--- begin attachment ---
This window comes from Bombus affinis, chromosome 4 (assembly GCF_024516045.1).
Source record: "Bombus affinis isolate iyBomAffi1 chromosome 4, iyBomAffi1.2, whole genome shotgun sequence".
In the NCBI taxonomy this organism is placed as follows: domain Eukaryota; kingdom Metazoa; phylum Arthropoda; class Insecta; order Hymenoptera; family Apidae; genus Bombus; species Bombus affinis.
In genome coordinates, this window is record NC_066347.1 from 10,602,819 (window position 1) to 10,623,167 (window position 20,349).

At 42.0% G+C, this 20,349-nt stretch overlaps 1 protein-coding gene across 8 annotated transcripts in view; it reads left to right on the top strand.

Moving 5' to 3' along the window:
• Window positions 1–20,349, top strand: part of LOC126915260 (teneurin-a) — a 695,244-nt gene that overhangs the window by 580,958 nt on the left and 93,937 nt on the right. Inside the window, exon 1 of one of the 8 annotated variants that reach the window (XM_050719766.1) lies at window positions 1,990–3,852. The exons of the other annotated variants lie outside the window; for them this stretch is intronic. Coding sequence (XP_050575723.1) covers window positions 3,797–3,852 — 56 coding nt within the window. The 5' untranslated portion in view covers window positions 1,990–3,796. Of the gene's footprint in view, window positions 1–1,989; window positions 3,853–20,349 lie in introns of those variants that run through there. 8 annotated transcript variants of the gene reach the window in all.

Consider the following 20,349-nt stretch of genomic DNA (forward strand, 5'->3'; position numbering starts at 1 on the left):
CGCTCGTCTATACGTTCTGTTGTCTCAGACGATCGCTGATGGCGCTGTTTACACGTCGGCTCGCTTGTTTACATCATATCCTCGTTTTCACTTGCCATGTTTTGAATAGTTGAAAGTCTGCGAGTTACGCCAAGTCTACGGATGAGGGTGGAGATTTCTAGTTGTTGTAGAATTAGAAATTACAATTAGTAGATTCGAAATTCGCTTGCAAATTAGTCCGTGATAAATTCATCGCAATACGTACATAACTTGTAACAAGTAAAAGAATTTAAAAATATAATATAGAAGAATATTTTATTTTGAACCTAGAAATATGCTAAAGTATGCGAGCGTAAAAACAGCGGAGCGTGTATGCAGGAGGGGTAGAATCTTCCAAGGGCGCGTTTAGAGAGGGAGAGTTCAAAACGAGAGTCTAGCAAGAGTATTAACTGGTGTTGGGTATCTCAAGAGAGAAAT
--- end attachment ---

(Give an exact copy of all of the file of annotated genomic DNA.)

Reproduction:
This window comes from Bombus affinis, chromosome 4 (assembly GCF_024516045.1).
Source record: "Bombus affinis isolate iyBomAffi1 chromosome 4, iyBomAffi1.2, whole genome shotgun sequence".
In the NCBI taxonomy this organism is placed as follows: domain Eukaryota; kingdom Metazoa; phylum Arthropoda; class Insecta; order Hymenoptera; family Apidae; genus Bombus; species Bombus affinis.
In genome coordinates, this window is record NC_066347.1 from 10,602,819 (window position 1) to 10,623,167 (window position 20,349).

At 42.0% G+C, this 20,349-nt stretch overlaps 1 protein-coding gene across 8 annotated transcripts in view; it reads left to right on the top strand.

Moving 5' to 3' along the window:
• Window positions 1–20,349, top strand: part of LOC126915260 (teneurin-a) — a 695,244-nt gene that overhangs the window by 580,958 nt on the left and 93,937 nt on the right. Inside the window, exon 1 of one of the 8 annotated variants that reach the window (XM_050719766.1) lies at window positions 1,990–3,852. The exons of the other annotated variants lie outside the window; for them this stretch is intronic. Coding sequence (XP_050575723.1) covers window positions 3,797–3,852 — 56 coding nt within the window. The 5' untranslated portion in view covers window positions 1,990–3,796. Of the gene's footprint in view, window positions 1–1,989; window positions 3,853–20,349 lie in introns of those variants that run through there. 8 annotated transcript variants of the gene reach the window in all.

Consider the following 20,349-nt stretch of genomic DNA (forward strand, 5'->3'; position numbering starts at 1 on the left):
CGCTCGTCTATACGTTCTGTTGTCTCAGACGATCGCTGATGGCGCTGTTTACACGTCGGCTCGCTTGTTTACATCATATCCTCGTTTTCACTTGCCATGTTTTGAATAGTTGAAAGTCTGCGAGTTACGCCAAGTCTACGGATGAGGGTGGAGATTTCTAGTTGTTGTAGAATTAGAAATTACAATTAGTAGATTCGAAATTCGCTTGCAAATTAGTCCGTGATAAATTCATCGCAATACGTACATAACTTGTAACAAGTAAAAGAATTTAAAAATATAATATAGAAGAATATTTTATTTTGAACCTAGAAATATGCTAAAGTATGCGAGCGTAAAAACAGCGGAGCGTGTATGCAGGAGGGGTAGAATCTTCCAAGGGCGCGTTTAGAGAGGGAGAGTTCAAAACGAGAGTCTAGCAAGAGTATTAACTGGTGTTGGGTATCTCAAGAGAGAAAT